Value-addition in production of ethanol from macroalgae

As the quest for alternate sources of energy in the face of global warming due to fossil-fuel usage gains momentum, the focus has turned to macro algae (sea weeds) as a source of bio-fuel. A new study now demonstrates how macro algal bio mass from Gelidiella acerosa and Gracilaria dura collected from Adri and Veraval on west coast of India respectively and Gelidium pusillum collected from Valinokam on southeast coast of India could be used in a bio-refinery process not only to produce a substantial amount of bio-ethanol (fuel) but also a slew of valuable byproducts such as agar, pigments, lipids and fertilizer.

A ton of fresh biomass supplies several valuable extracts: 0.3–0.7 kg of R-phycoerythrin (R-PE, pigment), 0.1–0.3 kg of R-phycocyanin (R-PC, pigment), 1.2–4.8 kg of lipids, 28.4–94.4 kg of agar (polysaccharide), 4.4–41.9 kg of cellulose and 3.1–3.6 kilolitres of mineral solution (fertilizer). The enzymatic hydrolysis and fermentation of cellulose thus obtained would yield 1.8–17.4 kg of ethanol. A highlight of the process is sequential extraction of the derivatives leading to full utilisation of the feedstock. The process, developed by Dr. C. R. K. Reddy, Chief Scientist, Seaweed Biology and Cultivation Group, Discipline of Marine Biotechnology and Ecology, Central Salt and Marine Chemicals Research Institute, Bhavnagar, Gujarat, and others, is published in the journal Green Chemistry.

Biofuel production alone from seaweed resources is not cost effective if other components remain unutilized. Till date, the seaweed processing technologies allow extraction of one or the maximum of two products out of the three —agar, carrageenan, alginate which constitute only 15-30 per cent of total mass. This means larger proportion of biomass (70-85 per cent) remained unutilized and was drained off along with effluents.

Keeping this in mind, Dr. Reddy and others for the first time developed a biorefinery process enabling recovery of almost all primary constituents (water, pigments, lipids, polysaccharides and cellulose) of biomass. In this process, first biomass was crushed in a phosphate buffer and pigment was recovered using ultra membrane filtration. The buffer with minerals could be reused for extraction of pigments from fresh biomass. The residue remaining after extraction of pigments was subjected to solvent extraction for recovery of crude lipid and the solvents employed in lipid extraction could also be reusable as earlier.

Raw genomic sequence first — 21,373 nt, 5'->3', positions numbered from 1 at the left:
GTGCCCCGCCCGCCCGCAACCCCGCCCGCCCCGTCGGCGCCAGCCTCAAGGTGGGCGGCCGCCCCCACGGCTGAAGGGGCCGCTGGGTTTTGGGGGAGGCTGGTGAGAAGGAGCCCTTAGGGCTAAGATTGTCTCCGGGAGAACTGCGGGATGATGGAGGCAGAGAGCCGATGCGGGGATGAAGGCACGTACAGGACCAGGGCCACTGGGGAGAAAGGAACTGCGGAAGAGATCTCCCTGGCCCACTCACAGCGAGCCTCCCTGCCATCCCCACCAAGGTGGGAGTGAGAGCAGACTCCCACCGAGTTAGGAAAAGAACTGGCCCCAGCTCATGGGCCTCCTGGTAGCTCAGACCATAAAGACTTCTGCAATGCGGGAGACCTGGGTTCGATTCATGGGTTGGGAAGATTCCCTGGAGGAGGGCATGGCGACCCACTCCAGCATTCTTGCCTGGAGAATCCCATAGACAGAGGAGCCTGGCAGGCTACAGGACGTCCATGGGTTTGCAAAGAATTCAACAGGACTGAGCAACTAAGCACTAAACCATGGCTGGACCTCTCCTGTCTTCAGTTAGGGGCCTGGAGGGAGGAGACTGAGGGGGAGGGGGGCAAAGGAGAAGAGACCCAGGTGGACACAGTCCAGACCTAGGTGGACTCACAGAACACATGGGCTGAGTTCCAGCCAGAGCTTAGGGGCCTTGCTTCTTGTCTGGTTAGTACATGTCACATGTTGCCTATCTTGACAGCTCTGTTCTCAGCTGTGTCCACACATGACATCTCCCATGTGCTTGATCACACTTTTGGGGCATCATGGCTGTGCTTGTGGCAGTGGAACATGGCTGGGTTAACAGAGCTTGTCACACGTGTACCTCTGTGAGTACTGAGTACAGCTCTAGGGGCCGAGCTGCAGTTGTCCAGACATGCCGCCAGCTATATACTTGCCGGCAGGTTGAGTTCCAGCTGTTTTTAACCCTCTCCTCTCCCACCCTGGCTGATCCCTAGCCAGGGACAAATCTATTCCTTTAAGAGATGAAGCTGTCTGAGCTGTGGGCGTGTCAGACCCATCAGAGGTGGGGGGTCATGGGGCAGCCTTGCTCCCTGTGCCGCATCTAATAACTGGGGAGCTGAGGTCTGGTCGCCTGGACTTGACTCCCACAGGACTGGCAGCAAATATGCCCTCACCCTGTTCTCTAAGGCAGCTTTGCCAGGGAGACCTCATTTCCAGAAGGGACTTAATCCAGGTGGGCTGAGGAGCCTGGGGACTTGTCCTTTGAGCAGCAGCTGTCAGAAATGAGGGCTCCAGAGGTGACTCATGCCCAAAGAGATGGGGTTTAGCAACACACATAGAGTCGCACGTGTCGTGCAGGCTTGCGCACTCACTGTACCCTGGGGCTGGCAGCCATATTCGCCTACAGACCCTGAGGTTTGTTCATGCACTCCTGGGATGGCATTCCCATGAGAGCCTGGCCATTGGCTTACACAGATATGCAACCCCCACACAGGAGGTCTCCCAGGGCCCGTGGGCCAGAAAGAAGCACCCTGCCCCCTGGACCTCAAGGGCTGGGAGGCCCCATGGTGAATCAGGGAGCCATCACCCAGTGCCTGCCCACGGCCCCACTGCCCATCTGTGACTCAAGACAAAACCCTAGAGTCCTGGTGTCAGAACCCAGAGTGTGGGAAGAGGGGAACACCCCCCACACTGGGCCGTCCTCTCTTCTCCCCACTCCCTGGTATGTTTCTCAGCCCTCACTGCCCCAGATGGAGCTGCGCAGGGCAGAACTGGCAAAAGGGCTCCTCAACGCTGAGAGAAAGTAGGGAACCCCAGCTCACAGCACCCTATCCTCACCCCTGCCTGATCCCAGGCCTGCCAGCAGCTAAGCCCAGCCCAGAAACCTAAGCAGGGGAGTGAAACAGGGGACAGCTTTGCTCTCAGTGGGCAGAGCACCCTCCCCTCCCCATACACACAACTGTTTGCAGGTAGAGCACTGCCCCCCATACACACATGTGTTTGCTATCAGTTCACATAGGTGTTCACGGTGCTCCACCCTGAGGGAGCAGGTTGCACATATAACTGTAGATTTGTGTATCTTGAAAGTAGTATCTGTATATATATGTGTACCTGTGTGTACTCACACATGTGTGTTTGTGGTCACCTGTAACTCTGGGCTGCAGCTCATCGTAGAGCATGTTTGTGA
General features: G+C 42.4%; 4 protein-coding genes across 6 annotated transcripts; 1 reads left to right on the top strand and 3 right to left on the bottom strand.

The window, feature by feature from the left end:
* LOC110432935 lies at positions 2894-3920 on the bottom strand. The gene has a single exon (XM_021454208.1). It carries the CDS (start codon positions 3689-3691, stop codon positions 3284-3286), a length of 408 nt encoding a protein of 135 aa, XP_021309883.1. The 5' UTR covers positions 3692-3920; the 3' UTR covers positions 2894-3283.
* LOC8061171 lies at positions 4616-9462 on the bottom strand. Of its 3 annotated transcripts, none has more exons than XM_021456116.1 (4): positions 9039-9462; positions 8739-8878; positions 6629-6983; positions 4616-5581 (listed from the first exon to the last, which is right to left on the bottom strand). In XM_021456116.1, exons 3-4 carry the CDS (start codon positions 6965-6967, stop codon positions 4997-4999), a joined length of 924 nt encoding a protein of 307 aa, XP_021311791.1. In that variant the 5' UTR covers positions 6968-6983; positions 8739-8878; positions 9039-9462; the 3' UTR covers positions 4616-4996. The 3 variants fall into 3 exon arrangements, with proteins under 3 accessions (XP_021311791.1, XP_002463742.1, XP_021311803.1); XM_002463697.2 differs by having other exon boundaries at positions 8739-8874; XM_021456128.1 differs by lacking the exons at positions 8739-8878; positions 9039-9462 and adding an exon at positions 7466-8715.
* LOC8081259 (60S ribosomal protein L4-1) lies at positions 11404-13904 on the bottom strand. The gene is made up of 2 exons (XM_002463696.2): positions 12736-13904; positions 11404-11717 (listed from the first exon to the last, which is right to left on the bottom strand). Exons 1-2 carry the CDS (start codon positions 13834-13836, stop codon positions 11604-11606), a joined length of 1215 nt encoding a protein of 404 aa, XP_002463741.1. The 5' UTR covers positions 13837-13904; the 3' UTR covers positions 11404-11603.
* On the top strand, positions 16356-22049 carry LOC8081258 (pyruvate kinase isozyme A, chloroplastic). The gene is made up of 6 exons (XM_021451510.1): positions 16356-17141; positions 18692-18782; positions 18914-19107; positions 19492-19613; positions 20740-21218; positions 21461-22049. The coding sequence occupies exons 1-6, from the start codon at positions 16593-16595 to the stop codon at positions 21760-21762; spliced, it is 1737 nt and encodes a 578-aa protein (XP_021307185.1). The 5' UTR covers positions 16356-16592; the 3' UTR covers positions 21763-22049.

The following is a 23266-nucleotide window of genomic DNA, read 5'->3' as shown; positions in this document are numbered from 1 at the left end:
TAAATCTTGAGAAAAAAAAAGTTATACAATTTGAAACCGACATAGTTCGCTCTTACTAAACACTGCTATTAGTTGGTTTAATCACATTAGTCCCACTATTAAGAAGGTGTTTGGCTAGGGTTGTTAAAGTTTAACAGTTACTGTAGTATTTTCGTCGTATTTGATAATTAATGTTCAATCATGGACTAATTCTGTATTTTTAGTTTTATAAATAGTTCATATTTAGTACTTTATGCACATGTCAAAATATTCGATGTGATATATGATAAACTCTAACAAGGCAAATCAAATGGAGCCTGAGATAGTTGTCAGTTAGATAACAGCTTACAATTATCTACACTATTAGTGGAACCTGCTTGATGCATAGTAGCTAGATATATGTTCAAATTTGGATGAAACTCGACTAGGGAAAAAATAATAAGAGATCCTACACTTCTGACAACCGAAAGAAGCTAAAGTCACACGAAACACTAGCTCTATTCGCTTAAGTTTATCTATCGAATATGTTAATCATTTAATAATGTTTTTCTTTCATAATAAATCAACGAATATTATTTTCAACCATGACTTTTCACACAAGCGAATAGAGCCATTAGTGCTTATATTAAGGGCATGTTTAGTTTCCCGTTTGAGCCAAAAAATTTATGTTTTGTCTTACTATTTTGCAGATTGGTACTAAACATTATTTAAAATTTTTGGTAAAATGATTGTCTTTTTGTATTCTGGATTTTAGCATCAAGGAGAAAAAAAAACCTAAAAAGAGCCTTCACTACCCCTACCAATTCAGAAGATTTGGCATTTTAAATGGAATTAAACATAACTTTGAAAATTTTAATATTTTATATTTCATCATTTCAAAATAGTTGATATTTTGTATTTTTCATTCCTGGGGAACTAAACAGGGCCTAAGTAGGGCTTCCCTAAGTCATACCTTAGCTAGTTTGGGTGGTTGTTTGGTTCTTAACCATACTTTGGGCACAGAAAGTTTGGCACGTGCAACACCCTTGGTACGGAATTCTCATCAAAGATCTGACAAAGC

The residue left after lipid extraction was cooked in water at 120ºC for 90 minutes, blended and then separated from the viscous solution by centrifugation. The viscous solution was cooled at room temperature to form a soft gel from which agar was prepared. The residue obtained during agar processing was finally used as a source for extraction of cellulose using different chemical treatments. Dr. Reddy, in an email to this Correspondent, noted: “The advantages of this process are that it is a high throughput and integrated process. The agar’s gel strength improves becoming higher by 1.5-3 folds and the process bypasses some pretreatments of sample such as defatting, decolourisation, acid and alkaline treatments. There is a reduction by up to 85 per cent in chemicals usage in cellulose extraction, and biomass is effectively utilised without any leftover solid waste. The solvents and water can be reused during the process.”

The continued diversion of seaweed polysaccharides, otherwise known as hydrocolloids, for biofuel may kill the billion dollar world hydrocolloid industry. Hydrocolloids have a number of industrial applications. In this study seaweed cellulose only was used for bioethanol production instead of converting entire polysaccharide content into ethanol.

To meet the bioethanol targets, a vast sea front has to be farmed with seaweeds for producing several hundred million tons of biomass for feeding biorefineries.

Seaweed farming is manpower intensive and thus creates new additional employment and sustainable income sources, improving the livelihoods and socio-economic status of economically underprivileged coastal communities. The large scale farming of macroalgae creates ocean-based industry. It mitigates coastal eutrophication minimising the formation of macroalgal blooms and also mitigates the global warming and climate change effects arising from green house gas emissions by burning of fossil fuels, in addition to freeing the dependency on terrestrial resources for food, feed, water, chemicals and energy.

Photo: Floating brown seaweed Sargassum and occasional red seaweeds Sarconima.

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